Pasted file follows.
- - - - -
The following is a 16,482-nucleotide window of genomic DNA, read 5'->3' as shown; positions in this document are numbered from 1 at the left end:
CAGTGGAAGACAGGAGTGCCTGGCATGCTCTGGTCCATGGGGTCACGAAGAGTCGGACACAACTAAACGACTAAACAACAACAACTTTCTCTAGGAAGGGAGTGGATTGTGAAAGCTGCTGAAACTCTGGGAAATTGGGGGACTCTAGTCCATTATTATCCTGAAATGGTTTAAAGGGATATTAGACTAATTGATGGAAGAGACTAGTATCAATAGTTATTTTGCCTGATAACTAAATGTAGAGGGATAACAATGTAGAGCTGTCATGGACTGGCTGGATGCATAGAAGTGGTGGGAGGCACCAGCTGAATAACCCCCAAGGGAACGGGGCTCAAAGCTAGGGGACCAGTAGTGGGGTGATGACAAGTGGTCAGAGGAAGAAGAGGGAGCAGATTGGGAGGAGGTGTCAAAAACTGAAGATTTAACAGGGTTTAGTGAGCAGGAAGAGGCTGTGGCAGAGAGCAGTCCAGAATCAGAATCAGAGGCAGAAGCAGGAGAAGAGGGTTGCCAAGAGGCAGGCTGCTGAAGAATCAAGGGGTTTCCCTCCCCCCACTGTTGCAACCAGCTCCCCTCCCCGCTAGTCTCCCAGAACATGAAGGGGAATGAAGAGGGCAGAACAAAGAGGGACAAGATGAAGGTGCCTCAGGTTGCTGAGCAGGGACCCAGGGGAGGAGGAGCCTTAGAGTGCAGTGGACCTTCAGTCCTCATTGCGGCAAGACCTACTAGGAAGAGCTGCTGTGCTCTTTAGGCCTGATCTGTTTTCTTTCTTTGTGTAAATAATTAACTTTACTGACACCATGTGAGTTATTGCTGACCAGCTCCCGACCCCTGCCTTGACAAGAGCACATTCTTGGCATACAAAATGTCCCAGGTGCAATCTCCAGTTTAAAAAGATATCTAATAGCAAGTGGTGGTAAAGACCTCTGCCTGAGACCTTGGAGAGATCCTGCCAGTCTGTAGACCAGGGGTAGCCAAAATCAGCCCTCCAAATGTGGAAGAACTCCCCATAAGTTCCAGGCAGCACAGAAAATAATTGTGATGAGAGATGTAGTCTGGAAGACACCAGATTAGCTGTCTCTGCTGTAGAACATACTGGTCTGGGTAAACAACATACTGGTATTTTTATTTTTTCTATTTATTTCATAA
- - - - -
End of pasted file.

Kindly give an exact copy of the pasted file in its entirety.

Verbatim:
The following is a 16,482-nucleotide window of genomic DNA, read 5'->3' as shown; positions in this document are numbered from 1 at the left end:
CAGTGGAAGACAGGAGTGCCTGGCATGCTCTGGTCCATGGGGTCACGAAGAGTCGGACACAACTAAACGACTAAACAACAACAACTTTCTCTAGGAAGGGAGTGGATTGTGAAAGCTGCTGAAACTCTGGGAAATTGGGGGACTCTAGTCCATTATTATCCTGAAATGGTTTAAAGGGATATTAGACTAATTGATGGAAGAGACTAGTATCAATAGTTATTTTGCCTGATAACTAAATGTAGAGGGATAACAATGTAGAGCTGTCATGGACTGGCTGGATGCATAGAAGTGGTGGGAGGCACCAGCTGAATAACCCCCAAGGGAACGGGGCTCAAAGCTAGGGGACCAGTAGTGGGGTGATGACAAGTGGTCAGAGGAAGAAGAGGGAGCAGATTGGGAGGAGGTGTCAAAAACTGAAGATTTAACAGGGTTTAGTGAGCAGGAAGAGGCTGTGGCAGAGAGCAGTCCAGAATCAGAATCAGAGGCAGAAGCAGGAGAAGAGGGTTGCCAAGAGGCAGGCTGCTGAAGAATCAAGGGGTTTCCCTCCCCCCACTGTTGCAACCAGCTCCCCTCCCCGCTAGTCTCCCAGAACATGAAGGGGAATGAAGAGGGCAGAACAAAGAGGGACAAGATGAAGGTGCCTCAGGTTGCTGAGCAGGGACCCAGGGGAGGAGGAGCCTTAGAGTGCAGTGGACCTTCAGTCCTCATTGCGGCAAGACCTACTAGGAAGAGCTGCTGTGCTCTTTAGGCCTGATCTGTTTTCTTTCTTTGTGTAAATAATTAACTTTACTGACACCATGTGAGTTATTGCTGACCAGCTCCCGACCCCTGCCTTGACAAGAGCACATTCTTGGCATACAAAATGTCCCAGGTGCAATCTCCAGTTTAAAAAGATATCTAATAGCAAGTGGTGGTAAAGACCTCTGCCTGAGACCTTGGAGAGATCCTGCCAGTCTGTAGACCAGGGGTAGCCAAAATCAGCCCTCCAAATGTGGAAGAACTCCCCATAAGTTCCAGGCAGCACAGAAAATAATTGTGATGAGAGATGTAGTCTGGAAGACACCAGATTAGCTGTCTCTGCTGTAGAACATACTGGTCTGGGTAAACAACATACTGGTATTTTTATTTTTTCTATTTATTTCATAA